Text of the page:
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Publication numberUS2608568 A
Publication typeGrant
Publication dateAug 26, 1952
Filing dateApr 12, 1948
Priority dateApr 12, 1948
Publication numberUS 2608568 A, US 2608568A, US-A-2608568, US2608568 A, US2608568A
InventorsFriedman Alvin H, Paul Hogan John
Original AssigneePhillips Petroleum Co
Export CitationBiBTeX, EndNote, RefMan
External Links: USPTO, USPTO Assignment, Espacenet
Regeneration of catalyst
US 2608568 A
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Description  (OCR text may contain errors)

A g- 1952 J. P. HOGAN ETAL REGENERATION OF CATALYST Filed April 12, 1948 COOLE R INVENTORS J.PAU,L HOGAN By ALVIN H. FRIEDMAN ATT NE Patented Aug. 26, 1952 REGENERATION OF CATALYST John Paul Hogan, Bartlesville, kla., and Alvin H. Friedman, Kansas City, Mo., assignors to Phillips Petroleum Company, a corporation of Delaware Application April 12, 1948, Serial N 0. 20,383


The present invention relates generally to the synthesis of hydrocarbons and more specifically, to an improved method for regenerating or reactivating catalysts whose catalytic activity has been decreased by use during such synthesis.

In the conversion of hydrogen and carbon monoxide in the presence of a catalyst into hydrocarbons by what is commonly known as the I ischer-Tropsch process, it has been found that in time the efiiciency of the catalyst is greatly reduced. Generally, this reduction in efficiency is caused by deposition upon the catalyst particles of high molecular weight hydrocarbons, such as waxes and/or other compounds that lower catalyst activity. Various methods have been suggested for overcoming this difficulty. One such method is simply to raise the temperature in the reaction chamber in order to volatilize the waxy deposits, but this remedy is usually undesirable since more elevated temperatures tend toward a high production of methane and carbon whereas the desired prodnets are hydrocarbons boiling within the gasoline range. Another method is to treat the catalyst with a solvent which will remove the deleterious deposits from the catalyst and still another method is to treat the catalyst with hydrogen or gases containing hydrogen, or vapors such as steam which split off hydrogen, in order to remove the deposits.

An object of this invention is to provide an improved method for reactivating a catalyst whose activity has been reduced. Another object of this invention is to provide an economical method for dewaxing and reactivating a catalyst that has been used in a hydrocarbon synthesis reaction by recycling the tail gas from the synthesis reaction. Additional and inherent objects will be shown by the description below.

We have found that hydrocarbon synthesis catalysts whose catalytic activity has been reduced by use in a synthesis reaction can be regenerated or reactivated by the simple, eflicient and economical method of using the tail gas from the reaction chamber as the means for regeneration.

In operating a Fischer-Tropsch synthesis in which carbon monoxide and hydrogen are reacted in the presence of a catalyst, for example, an iron catalyst prepared by burning iron to magnetic iron oxide (F6304), promoting with alkali metals and/or alumina, and reducing with hydrogen, though numerous other suitable'catalysts are known, the catalyst declines in activity but may be regenerated. usually by passage over this catalyst of hydrogen or suitable hydrogen-containing gas. In this regeneration, contaminating Wax and/or other compounds lowering the catalyst activity are removed in at least suiiicient quantities to bring the catalyst back to suitable activity for further operation in the synthesis cycle.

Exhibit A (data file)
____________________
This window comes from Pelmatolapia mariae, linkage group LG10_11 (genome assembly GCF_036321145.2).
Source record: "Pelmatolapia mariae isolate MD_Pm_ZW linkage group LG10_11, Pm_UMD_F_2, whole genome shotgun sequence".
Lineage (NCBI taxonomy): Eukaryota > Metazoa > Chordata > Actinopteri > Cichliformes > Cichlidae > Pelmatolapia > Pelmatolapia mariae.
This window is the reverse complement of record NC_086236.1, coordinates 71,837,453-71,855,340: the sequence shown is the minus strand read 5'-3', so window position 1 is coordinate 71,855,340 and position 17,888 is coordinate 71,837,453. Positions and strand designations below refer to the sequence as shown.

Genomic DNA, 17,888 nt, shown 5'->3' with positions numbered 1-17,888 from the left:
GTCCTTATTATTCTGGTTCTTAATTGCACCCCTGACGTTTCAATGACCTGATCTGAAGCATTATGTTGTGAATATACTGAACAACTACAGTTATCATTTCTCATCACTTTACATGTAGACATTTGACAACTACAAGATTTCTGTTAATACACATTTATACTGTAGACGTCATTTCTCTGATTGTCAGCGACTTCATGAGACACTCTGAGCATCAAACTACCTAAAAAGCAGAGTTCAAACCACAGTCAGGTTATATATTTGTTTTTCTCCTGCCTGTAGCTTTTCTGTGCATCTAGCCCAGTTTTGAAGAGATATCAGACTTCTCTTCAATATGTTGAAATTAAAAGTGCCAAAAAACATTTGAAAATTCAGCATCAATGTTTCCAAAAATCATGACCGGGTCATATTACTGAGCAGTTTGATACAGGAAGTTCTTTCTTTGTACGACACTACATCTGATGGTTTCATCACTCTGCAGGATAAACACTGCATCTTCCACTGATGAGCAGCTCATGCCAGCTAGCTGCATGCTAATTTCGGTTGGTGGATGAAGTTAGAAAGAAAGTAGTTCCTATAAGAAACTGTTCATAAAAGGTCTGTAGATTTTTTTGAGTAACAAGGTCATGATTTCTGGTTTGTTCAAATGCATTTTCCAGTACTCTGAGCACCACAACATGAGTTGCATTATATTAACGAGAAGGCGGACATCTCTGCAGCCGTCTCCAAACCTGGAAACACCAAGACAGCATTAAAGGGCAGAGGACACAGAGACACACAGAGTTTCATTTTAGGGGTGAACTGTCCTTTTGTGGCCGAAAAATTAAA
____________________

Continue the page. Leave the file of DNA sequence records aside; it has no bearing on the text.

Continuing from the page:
In operating with fluidized catalyst in this synthesis, it has been found desirable to maintain higher gas velocities through the bed than feasibly attainable when only synthesis gas is charged to the reaction zone. To attain the objective of these higher velocities, the synthesis gas plus tail gas is charged to the reactor, usually in a proportion of about four volumes of tail gas to one volume of synthesis gas. The tail gas is the C4 and lighter components of the reactor effluent, plus such small amounts of C5 and higher boiling compounds not readily removed from this fraction.

In accordance with this invention, the catalyst is regenerated at such times when its activity falls below the desired level by discontinuance of the charging of synthesis gas and recycling the entire tail gas stream to the chamber containing the catalyst. As this operation is begun, the tail gas contains some carbon monoxide and a substantial amount of hydrogen, plus some other relatively inert gases. At the start of this operation, the regeneration is begun at operating pressure, but this pressure rapidly drops to about half the reaction pressure due to the conversion of a portion of the components of the tail gas, the carbon monoxide content of this gas dropping to negligible concentration by conversion in the reaction zone. Thus, the gas used in the regeneration is substantially hydrogen and inerts, and it is obtained from the synthesis gas. The drop in pressure accompanying this method of regeneration is advantageous in that it speeds the dewaxing process. The regeneration time is usually from about one hour to about three hours.

After the regeneration cycle is completed, the reaction cycle is started by cutting in fresh feed at the desired rate, and withdrawing tail gas from the system when reaction pressure is reached at such a rate that the pressure level is maintained.